Retro Edition

Matchpoints. Both vulnerable.
♠9 8 7   A Q 7 4   2   ♣K Q J 5 4

West North East South
1 1♠ Dbl
3♠ 4 Pass ?
4♠ 4NT
5♣ 5 5 5♠ 5NT
6♣ 6 6 6♠ 6NT
7♣ 7 7 7♠ 7NT
Pass Dbl

What’s your call?

Click to reveal awards
Bid Award
4NT 100
Pass 90
5 50
4♠ 20
5♣ 20
6 0

For yesterday’s It’s Your Call deal (from December 2009’s Bridge Bulletin), 4NT was named top bid.

Because of the preemptive 3♠ bid, North acted under pressure. His hand, therefore, has a wide range of values. Even though South should give his partner some leeway, the majority chose to bid again. Most were willing to play partner for short spades.

“4NT,” said Mike Lawrence. “I have to put some faith in the opponents’ bidding.”

“4NT,” said August Boehm. “Once I’m willing to assume spade shortness, the sky’s the limit.”

Kerri Sanborn agreed. “I pay off to the four-card overcall and bid Keycard Blackwood. I don’t need cooperation, just answers.”

Sanborn meant that if East overcalled with a four-card spade suit and West raised with four, North–Side could be off two quick spade tricks.

Steve Robinson agreed. “If partner has three key cards, slam should have play. I will gamble on partner having short spades.”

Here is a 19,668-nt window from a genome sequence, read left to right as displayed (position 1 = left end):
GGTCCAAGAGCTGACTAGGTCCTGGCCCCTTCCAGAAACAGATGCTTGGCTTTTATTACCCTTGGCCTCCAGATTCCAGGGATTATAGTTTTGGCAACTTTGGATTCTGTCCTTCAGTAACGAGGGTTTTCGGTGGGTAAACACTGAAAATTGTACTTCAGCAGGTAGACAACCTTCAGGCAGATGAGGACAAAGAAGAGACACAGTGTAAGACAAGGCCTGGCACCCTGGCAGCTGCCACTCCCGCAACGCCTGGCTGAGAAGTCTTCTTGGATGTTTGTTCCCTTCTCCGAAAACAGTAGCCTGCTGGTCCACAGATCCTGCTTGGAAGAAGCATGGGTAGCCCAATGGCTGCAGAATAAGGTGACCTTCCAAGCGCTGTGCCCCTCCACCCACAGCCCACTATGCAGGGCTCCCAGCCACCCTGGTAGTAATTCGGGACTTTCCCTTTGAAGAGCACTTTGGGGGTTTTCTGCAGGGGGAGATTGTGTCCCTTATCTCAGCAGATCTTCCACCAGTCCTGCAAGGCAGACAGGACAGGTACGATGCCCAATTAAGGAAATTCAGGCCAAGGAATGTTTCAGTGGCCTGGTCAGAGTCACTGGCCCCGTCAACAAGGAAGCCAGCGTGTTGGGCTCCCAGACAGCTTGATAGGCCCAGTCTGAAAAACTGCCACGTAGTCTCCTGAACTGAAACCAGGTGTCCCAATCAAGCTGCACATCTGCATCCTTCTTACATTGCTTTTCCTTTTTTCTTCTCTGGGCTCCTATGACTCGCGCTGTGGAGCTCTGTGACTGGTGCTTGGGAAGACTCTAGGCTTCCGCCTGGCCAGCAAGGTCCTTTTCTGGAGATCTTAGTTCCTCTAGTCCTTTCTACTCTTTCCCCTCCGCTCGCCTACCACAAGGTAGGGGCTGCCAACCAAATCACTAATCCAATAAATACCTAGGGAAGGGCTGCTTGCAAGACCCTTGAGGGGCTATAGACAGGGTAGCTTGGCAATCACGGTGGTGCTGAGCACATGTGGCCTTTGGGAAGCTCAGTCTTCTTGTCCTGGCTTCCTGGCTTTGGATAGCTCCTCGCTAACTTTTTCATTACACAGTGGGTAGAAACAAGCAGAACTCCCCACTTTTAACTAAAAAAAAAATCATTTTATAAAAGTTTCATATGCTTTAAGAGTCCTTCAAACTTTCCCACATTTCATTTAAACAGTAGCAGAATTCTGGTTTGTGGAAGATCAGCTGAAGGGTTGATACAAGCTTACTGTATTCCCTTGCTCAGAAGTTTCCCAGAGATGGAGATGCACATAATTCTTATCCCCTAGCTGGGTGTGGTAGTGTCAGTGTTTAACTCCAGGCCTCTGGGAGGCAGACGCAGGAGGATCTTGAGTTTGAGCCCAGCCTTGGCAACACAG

Also, there are constructions where you could be off two aces.

“With clubs as a source of tricks, good trumps and singleton diamond, I’m moving forward with 4NT,” said Betty Ann Kennedy. “Partner is short in spades.”

“Partner has one or no spades, so we should be safe at the five level,” said Don Stack. “It could even be a 7 deal.”

Peggy and John Sutherlin chose 4♠.

“This nasty situation was created because we failed to bid 2*C* initially,” they said. “Now we have to guess what advance is best. Because of space limitations, partner should interpret this as a general slam try.”

Two panelists bid 5 to ask about spade shortness.

“Partner made this bid under pressure,” said Kitty and Steve Cooper, “but we still have a great hand, and slam should make when he has a spade control, so let’s ask for it. We expect he has a stiff.”

“5 makes sure about the spade shortness,” agreed Allan Falk.

Seven panelists were not willing to jeopardize the plus score at matchpoints, so passed.

“I would have bid 2♣ sat my first turn,” said Jill Meyers. “Because I made the negative double, I pass 4♥. Partner acted under pressure, and could have good distribution instead of extra high-card values.”

“Pass,” agreed Mel Colchamiro. “It’s admittedly a conservative action, but partner was under the gun, and I don’t want to go minus.”

“We vote for a reluctant pass,” said Linda and Robb Gordon. “Partner could have wasted diamond values. Also, we have seen the opponents bid that way with only eight spades between them.”

“I have a good hand, but I don’t want to punish partner for enterprise,” said Barry Rigal.

“I don’t want to punish partner for an aggressive 4 bid,” said Jeff Meckstroth.

Cohen agreed. “Let’s give partner some rope — he may have stretched already. I have all the wrong controls.”

The real issue might be to what extent would North push to bid 4? That’s a partnership-style question, and nearly half the panel voted for the conservative bid.

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